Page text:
Lo: When I first got the call from FoV to look into him, I started to read about UFO people and books written by seemingly credible sources like Harvard professor John E. Mac called abduction. This was the book that changed Steven Bassett’s life. There were all these accounts of people—-contactees they’re called—when I started reading these books, the message in the book was beautiful one. These are people who have experienced things and are constantly ridiculed because of outer forces that discredit what they’re saying. But from this one profressor’s research, it seemed that all these contactees experiences some sort of benevolent aliens. Or aliens that had a mission to save humanity from themselves. All of these UFOs people that I was reading seemed to come from a very activist place. They saw all these political ills, and they tied them…they determined maybe aliens would come save us. There’s a kind of desperation in it. But it also was reflective of things that are happening now. The introductions of the books are very eloquently written, but then as I got further into their specific stories, I didn’t find it all that believable. At least to me I couldn’t get behind it. Then I read another book by Lesley Keen [sp] called UFOs something something and hers is a very conservative book in that it doesn’t extrapolate what seeing a UFO means. It just says there are these unidentified flying objects in the sky and all of these experts have looked into it and not many people on society know this, but 5% of these sightings cannot be explained away. And I thought, “how can we not know that 5% of UFOs don’t have any logical explanation?” But then in my head I’m really skeptical of the drawings and things that were popping up. But as this whole movement has been characterized by ridicule, and because UFO enthusiasts are so sensitive to that including Stephen, even though as I got to know this issue more in my own way, I was becoming more and more distanced from it. I still felt as a filmmaker I had an obligation to not create a piece that was taking it down. That felt wrong to me on a larger level because so much has been made ridiculing this community. In the edit it was this balance between trying to hold my own prejudices at beat because who I am to say, I have not been influenced by all the cultural factors that would lead me to not take this subject as seriously as these people do. I think it would be a more interesting viewing experience to have moments of doubt within themselves and have them wonder…are the Clintons really involved in this? Why would John Podesta, the Campaign Chairman for Hilary Clinton be talking about this issue. And question their own beliefs a little bit. Even though personally I am very skeptical.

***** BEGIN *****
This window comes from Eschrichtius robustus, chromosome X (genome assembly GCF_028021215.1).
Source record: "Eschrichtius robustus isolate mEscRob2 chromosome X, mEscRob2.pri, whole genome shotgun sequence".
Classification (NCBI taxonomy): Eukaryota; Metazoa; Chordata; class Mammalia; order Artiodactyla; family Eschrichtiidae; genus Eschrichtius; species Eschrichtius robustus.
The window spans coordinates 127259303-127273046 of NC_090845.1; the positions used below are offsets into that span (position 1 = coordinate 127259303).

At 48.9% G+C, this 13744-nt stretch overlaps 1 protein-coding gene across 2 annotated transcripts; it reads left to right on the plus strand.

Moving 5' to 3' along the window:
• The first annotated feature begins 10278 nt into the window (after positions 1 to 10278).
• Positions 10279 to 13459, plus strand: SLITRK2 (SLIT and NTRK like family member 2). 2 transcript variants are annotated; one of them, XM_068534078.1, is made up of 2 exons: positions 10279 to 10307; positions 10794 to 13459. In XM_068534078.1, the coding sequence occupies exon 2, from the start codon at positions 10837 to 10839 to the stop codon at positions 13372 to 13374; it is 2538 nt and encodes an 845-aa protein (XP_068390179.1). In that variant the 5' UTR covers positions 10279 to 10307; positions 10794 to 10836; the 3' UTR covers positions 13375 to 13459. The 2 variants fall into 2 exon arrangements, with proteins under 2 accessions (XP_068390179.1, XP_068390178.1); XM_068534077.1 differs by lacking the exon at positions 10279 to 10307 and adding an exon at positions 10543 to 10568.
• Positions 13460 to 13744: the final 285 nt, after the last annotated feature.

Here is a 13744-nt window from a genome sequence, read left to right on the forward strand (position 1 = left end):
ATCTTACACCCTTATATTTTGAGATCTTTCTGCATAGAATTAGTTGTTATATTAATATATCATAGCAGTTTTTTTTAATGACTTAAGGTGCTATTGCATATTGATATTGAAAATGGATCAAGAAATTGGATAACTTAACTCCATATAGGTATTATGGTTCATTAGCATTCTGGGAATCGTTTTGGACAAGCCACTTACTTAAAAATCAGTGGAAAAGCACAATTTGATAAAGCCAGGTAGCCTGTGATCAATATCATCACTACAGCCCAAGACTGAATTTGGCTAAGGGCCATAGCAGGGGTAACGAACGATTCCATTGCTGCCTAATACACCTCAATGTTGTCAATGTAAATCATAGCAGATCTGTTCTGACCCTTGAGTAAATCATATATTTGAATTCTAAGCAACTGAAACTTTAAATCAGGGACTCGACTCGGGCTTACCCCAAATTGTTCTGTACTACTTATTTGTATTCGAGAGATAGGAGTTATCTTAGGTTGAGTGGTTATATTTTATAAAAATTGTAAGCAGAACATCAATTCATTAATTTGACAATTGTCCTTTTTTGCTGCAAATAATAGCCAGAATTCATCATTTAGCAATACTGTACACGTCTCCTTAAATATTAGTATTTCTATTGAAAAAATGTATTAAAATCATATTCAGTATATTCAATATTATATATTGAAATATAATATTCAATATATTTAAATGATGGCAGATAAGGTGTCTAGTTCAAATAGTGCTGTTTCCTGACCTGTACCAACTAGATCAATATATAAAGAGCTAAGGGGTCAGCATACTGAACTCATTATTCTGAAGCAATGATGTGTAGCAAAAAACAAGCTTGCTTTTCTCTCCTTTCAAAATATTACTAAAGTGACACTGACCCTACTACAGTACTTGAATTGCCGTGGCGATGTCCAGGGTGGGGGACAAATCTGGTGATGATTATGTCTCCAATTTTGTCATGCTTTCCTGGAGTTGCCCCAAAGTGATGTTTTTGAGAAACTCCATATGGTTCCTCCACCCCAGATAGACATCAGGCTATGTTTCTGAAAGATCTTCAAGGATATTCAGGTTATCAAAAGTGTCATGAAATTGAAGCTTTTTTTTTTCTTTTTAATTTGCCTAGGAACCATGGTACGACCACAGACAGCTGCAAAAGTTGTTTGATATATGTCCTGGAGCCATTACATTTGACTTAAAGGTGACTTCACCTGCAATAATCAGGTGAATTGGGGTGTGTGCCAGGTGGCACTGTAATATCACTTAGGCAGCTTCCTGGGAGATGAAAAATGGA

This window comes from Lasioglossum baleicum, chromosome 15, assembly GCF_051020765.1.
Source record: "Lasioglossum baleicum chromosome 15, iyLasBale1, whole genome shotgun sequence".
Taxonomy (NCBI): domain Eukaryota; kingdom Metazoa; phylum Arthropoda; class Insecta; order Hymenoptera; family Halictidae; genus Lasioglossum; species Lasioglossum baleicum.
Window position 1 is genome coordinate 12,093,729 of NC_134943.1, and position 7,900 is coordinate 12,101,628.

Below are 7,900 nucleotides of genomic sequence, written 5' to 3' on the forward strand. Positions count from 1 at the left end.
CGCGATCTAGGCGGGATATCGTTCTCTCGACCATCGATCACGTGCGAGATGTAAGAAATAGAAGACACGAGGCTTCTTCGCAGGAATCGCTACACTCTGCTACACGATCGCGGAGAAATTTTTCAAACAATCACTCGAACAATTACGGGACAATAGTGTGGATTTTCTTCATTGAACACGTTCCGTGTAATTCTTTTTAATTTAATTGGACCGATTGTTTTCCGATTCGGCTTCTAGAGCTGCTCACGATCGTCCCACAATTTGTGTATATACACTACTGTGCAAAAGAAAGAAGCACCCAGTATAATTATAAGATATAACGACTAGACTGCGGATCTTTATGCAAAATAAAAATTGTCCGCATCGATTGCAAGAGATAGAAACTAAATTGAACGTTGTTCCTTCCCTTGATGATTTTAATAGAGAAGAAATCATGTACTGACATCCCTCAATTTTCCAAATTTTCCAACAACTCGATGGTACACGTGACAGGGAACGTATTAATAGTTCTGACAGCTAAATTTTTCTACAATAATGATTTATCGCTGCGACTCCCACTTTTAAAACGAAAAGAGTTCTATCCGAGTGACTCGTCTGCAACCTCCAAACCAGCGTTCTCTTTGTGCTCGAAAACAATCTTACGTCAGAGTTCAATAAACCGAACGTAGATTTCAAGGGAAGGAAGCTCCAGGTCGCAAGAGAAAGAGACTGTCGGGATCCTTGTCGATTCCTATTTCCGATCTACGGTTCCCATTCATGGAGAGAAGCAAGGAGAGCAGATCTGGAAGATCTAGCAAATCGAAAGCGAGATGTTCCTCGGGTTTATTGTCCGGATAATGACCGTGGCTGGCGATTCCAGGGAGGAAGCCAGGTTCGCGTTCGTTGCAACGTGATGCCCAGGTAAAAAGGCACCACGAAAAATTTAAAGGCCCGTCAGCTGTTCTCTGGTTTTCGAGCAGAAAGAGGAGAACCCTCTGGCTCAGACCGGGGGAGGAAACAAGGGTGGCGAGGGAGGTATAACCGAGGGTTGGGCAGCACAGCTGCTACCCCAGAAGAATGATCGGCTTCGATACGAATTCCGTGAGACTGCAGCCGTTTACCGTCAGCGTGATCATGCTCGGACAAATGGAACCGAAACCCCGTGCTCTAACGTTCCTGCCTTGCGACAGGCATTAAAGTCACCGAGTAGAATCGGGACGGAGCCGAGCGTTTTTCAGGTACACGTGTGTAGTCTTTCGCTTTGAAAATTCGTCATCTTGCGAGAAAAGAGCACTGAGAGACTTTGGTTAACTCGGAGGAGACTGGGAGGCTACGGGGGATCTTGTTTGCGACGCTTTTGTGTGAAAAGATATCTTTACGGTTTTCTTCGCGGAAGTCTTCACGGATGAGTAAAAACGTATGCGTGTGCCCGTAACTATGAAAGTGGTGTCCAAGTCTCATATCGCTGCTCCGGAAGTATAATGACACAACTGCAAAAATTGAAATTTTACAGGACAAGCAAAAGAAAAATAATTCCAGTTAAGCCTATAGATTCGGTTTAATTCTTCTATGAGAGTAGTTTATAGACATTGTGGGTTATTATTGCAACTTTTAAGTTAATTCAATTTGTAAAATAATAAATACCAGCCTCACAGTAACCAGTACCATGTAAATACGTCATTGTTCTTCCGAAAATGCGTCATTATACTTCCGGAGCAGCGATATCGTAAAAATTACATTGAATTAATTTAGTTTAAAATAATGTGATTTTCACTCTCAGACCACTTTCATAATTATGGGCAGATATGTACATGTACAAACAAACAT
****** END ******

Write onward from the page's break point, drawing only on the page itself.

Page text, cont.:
This fascinates me when you’re honoring a point of view about which you have skepticism. And how you honor that without promoting it. You didn’t have a lot of time to manage that.